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Silverman, Daniel. 2012. Neutralization (Rhyme And Reason In Phonology). Cambridge University Press.

 

“Overarch”

“Neutralization” is a conditioned limitation on the distribution of a language’s contrastive values.

The theses explored herein:

  1. Most cases of neutralizing alternation are heterophone-maintaining, and are consequently function-neutral, in the sense that lexical semantic distinctness remains stable.
  2. Only in those rare instances when a neutralizing alternation is homophone-deriving might it be function-negative, in terms of potentially rendering lexical semantic content non-distinct.
  3. Indeed, neutralization is often function-positive, as it may serve as an aid to parsing the speech stream into its functional (morphemic and lexical) components.

In all, it is proposed that neutralization may proceed largely unchecked (thus increasing what I term phonological RHYME), until encountering a passive, usage-based pressure inhibiting excessive derived homophony (that is, until phonological REASON would be breached).

“Undergird”

The book considers neutralization from many different theoretical vantage points and schools of linguistic thought, from Kazan, to Prague, to London, to Boston, to Los Angeles, and beyond.

The book is divided into two parts. For the bulk of the book—RHYME—I observe, describe, and explain neutralization from many different theoretical perspectives, all the while building towards a discussion of neutralization’s minor function-negative role. The shorter second part—REASON—also surveys approaches to neutralization, but from a very different perspective, emphasizing its major function-positive role.

Throughout, special emphasis is placed on theoretical approaches that do not typically get thorough airings in today’s classrooms. My reasons for this special emphasis are at least threefold:

  1. Students should have knowledge of their intellectual forebears’ scholarship. By placing a strong emphasis on scholarship that young researchers might rarely have the time or the inclination to pursue, I hope to pique their intellectual curiosity.
  2. Students and others who read this volume are probably well-versed in generative (rule-based, constraint-based) approaches to the issues, and thus my delving into depth therein would be largely redundant.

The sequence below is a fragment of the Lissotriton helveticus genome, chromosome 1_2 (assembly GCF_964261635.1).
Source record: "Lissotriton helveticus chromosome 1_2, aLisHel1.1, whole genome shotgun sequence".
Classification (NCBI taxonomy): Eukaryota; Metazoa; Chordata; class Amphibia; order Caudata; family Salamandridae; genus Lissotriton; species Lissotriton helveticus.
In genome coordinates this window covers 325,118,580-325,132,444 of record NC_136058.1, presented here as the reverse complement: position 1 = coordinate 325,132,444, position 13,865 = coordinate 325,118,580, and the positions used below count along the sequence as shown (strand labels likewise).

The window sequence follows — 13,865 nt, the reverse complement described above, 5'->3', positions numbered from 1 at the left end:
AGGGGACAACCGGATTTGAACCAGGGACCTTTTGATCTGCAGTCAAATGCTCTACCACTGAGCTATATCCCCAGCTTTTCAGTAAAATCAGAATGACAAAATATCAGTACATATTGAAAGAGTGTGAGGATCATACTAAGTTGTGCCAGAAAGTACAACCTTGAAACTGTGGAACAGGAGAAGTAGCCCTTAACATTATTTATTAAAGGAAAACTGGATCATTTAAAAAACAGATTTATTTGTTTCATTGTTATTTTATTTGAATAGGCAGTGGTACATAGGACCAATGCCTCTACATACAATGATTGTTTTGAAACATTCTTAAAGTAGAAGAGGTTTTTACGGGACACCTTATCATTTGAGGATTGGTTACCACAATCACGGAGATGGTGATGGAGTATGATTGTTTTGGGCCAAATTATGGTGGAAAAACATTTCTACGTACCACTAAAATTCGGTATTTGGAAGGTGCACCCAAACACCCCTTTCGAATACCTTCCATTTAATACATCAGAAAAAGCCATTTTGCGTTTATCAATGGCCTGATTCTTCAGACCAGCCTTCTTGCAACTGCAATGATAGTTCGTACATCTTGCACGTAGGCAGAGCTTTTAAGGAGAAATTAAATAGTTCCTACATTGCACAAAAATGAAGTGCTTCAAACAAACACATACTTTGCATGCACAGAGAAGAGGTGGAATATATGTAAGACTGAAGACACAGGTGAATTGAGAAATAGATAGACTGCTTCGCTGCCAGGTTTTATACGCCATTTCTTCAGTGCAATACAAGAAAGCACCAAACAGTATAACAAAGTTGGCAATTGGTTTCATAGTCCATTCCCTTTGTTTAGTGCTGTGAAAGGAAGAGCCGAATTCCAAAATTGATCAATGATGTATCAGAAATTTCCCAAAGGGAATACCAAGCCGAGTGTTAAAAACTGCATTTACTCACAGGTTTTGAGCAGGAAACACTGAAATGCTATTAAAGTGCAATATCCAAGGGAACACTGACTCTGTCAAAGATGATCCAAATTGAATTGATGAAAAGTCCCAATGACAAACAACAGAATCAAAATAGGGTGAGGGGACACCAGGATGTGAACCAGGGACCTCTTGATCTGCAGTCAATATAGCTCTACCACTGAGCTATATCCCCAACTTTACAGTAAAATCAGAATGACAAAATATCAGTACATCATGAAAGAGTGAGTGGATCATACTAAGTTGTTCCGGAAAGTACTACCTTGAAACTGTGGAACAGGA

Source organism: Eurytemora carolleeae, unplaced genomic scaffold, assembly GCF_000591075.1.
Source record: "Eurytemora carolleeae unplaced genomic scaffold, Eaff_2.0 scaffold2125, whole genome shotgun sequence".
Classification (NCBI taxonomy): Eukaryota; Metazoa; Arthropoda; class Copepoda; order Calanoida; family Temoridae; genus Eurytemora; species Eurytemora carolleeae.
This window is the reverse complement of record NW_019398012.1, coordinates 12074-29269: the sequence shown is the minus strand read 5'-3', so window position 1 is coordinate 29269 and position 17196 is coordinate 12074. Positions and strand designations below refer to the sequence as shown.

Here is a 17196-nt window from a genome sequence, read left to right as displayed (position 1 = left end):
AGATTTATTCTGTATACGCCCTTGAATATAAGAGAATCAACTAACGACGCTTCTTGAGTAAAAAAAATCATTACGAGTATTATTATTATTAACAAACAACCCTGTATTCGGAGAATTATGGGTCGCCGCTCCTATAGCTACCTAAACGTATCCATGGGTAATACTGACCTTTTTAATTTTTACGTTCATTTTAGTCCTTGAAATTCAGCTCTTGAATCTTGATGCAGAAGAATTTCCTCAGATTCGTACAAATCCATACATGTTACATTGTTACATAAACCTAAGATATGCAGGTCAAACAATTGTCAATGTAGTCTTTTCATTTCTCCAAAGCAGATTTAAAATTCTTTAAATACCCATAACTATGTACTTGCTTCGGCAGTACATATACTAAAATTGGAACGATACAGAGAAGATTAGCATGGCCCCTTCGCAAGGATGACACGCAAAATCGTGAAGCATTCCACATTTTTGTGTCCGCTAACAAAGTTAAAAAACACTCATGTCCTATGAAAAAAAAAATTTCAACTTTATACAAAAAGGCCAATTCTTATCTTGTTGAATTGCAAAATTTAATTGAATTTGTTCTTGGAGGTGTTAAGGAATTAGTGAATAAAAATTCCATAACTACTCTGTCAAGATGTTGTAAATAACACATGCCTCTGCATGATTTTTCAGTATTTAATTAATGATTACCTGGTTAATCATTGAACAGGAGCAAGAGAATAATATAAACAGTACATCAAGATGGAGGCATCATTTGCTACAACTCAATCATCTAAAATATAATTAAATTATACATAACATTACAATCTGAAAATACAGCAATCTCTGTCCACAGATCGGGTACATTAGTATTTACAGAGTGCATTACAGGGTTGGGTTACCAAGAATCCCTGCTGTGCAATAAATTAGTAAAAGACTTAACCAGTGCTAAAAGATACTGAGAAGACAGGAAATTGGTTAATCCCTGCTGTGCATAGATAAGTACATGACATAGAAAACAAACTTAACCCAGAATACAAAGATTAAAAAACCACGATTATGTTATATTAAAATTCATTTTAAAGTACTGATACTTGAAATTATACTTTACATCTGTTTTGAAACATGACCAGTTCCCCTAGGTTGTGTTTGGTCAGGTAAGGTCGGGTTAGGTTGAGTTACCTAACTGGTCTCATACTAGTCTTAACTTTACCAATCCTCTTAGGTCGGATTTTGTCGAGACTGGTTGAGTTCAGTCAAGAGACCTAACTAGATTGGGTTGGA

3. The emphasis herein accords better with my own research interests, in particular with respect to searching for phonetic (formal) and semantic (functional) explanations for phonological patterns.

“Brick and Mortar”

This is not a book for beginners. It assumes fairly extensive exposure to phonological theory, and it challenges readers to consider unfamiliar ways—both old and new—of analyzing phonological data. I don’t hold back from presenting the “new”; less advanced readers may prefer to skip the preamble until having gotten further into the book.

Regarding the discussion questions at the end of each chapter, loosely, these come in three varieties:

  1. Questions that are rather brazenly designed to lead readers towards answers consistent with the proposals advanced herein.
  2. Questions that are indeed open-ended, in the sense that I am unsure how to go about answering them myself, and for which I would greatly appreciate reader feedback.
  3. Questions that offer possibilities for research projects, including papers, theses, and even dissertations.

There is certainly overlap among these three categories.

The IPA (International Phonetic Alphabet) is used throughout, and always appears in bold. It is used for phonetic transcriptions, and for representing normative, typical, or (perhaps) idealized pronunciations. Neither square brackets nor virgules are ever used.

For corrections, updates, info on buying book rights for the inevitable Hollywood blockbuster (Steve baby? Marty my man?), and any other news related to the form or content of this book, please visit my website (www.seedyroad.com). You can also email me from there.

 

ERRATA: Silverman, Daniel. 2012. Neutralization (Rhyme And Reason In Phonology). Cambridge University Press.
Front Matter
Chapter One
Chapter Nineteen

 

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